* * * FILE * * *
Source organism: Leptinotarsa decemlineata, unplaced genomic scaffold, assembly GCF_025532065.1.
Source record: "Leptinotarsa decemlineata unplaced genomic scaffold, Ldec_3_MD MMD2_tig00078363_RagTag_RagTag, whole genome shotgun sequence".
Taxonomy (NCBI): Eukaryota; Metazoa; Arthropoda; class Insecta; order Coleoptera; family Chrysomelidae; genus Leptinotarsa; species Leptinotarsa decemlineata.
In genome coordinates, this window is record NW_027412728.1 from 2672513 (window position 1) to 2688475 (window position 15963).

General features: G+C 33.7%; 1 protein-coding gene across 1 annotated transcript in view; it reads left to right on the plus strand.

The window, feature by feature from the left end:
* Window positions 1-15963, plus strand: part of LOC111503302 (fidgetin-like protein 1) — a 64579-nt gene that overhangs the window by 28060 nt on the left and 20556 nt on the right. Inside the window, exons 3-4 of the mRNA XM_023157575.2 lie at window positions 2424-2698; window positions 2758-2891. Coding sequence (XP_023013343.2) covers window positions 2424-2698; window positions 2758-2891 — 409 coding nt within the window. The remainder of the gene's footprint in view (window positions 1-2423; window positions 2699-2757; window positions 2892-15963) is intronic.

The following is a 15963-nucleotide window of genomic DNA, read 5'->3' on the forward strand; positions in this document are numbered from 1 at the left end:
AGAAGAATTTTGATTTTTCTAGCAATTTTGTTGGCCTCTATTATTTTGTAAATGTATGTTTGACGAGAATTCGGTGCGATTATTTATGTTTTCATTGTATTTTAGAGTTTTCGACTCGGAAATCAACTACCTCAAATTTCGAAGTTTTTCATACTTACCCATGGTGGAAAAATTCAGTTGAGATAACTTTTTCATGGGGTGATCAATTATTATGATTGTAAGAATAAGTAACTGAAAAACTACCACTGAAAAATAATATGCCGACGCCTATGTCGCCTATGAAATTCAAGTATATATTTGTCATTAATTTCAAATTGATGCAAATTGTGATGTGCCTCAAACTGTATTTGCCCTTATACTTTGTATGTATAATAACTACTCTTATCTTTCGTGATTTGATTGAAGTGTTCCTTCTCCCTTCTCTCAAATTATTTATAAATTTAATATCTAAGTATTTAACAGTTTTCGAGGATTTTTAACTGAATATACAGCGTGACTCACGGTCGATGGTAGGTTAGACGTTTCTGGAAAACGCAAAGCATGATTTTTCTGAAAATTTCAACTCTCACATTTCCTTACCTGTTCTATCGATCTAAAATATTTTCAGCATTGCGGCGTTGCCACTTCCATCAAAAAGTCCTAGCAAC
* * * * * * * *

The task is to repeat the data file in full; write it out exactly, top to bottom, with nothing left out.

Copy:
Source organism: Leptinotarsa decemlineata, unplaced genomic scaffold, assembly GCF_025532065.1.
Source record: "Leptinotarsa decemlineata unplaced genomic scaffold, Ldec_3_MD MMD2_tig00078363_RagTag_RagTag, whole genome shotgun sequence".
Taxonomy (NCBI): Eukaryota; Metazoa; Arthropoda; class Insecta; order Coleoptera; family Chrysomelidae; genus Leptinotarsa; species Leptinotarsa decemlineata.
In genome coordinates, this window is record NW_027412728.1 from 2672513 (window position 1) to 2688475 (window position 15963).

General features: G+C 33.7%; 1 protein-coding gene across 1 annotated transcript in view; it reads left to right on the plus strand.

The window, feature by feature from the left end:
* Window positions 1-15963, plus strand: part of LOC111503302 (fidgetin-like protein 1) — a 64579-nt gene that overhangs the window by 28060 nt on the left and 20556 nt on the right. Inside the window, exons 3-4 of the mRNA XM_023157575.2 lie at window positions 2424-2698; window positions 2758-2891. Coding sequence (XP_023013343.2) covers window positions 2424-2698; window positions 2758-2891 — 409 coding nt within the window. The remainder of the gene's footprint in view (window positions 1-2423; window positions 2699-2757; window positions 2892-15963) is intronic.

The following is a 15963-nucleotide window of genomic DNA, read 5'->3' on the forward strand; positions in this document are numbered from 1 at the left end:
AGAAGAATTTTGATTTTTCTAGCAATTTTGTTGGCCTCTATTATTTTGTAAATGTATGTTTGACGAGAATTCGGTGCGATTATTTATGTTTTCATTGTATTTTAGAGTTTTCGACTCGGAAATCAACTACCTCAAATTTCGAAGTTTTTCATACTTACCCATGGTGGAAAAATTCAGTTGAGATAACTTTTTCATGGGGTGATCAATTATTATGATTGTAAGAATAAGTAACTGAAAAACTACCACTGAAAAATAATATGCCGACGCCTATGTCGCCTATGAAATTCAAGTATATATTTGTCATTAATTTCAAATTGATGCAAATTGTGATGTGCCTCAAACTGTATTTGCCCTTATACTTTGTATGTATAATAACTACTCTTATCTTTCGTGATTTGATTGAAGTGTTCCTTCTCCCTTCTCTCAAATTATTTATAAATTTAATATCTAAGTATTTAACAGTTTTCGAGGATTTTTAACTGAATATACAGCGTGACTCACGGTCGATGGTAGGTTAGACGTTTCTGGAAAACGCAAAGCATGATTTTTCTGAAAATTTCAACTCTCACATTTCCTTACCTGTTCTATCGATCTAAAATATTTTCAGCATTGCGGCGTTGCCACTTCCATCAAAAAGTCCTAGCAAC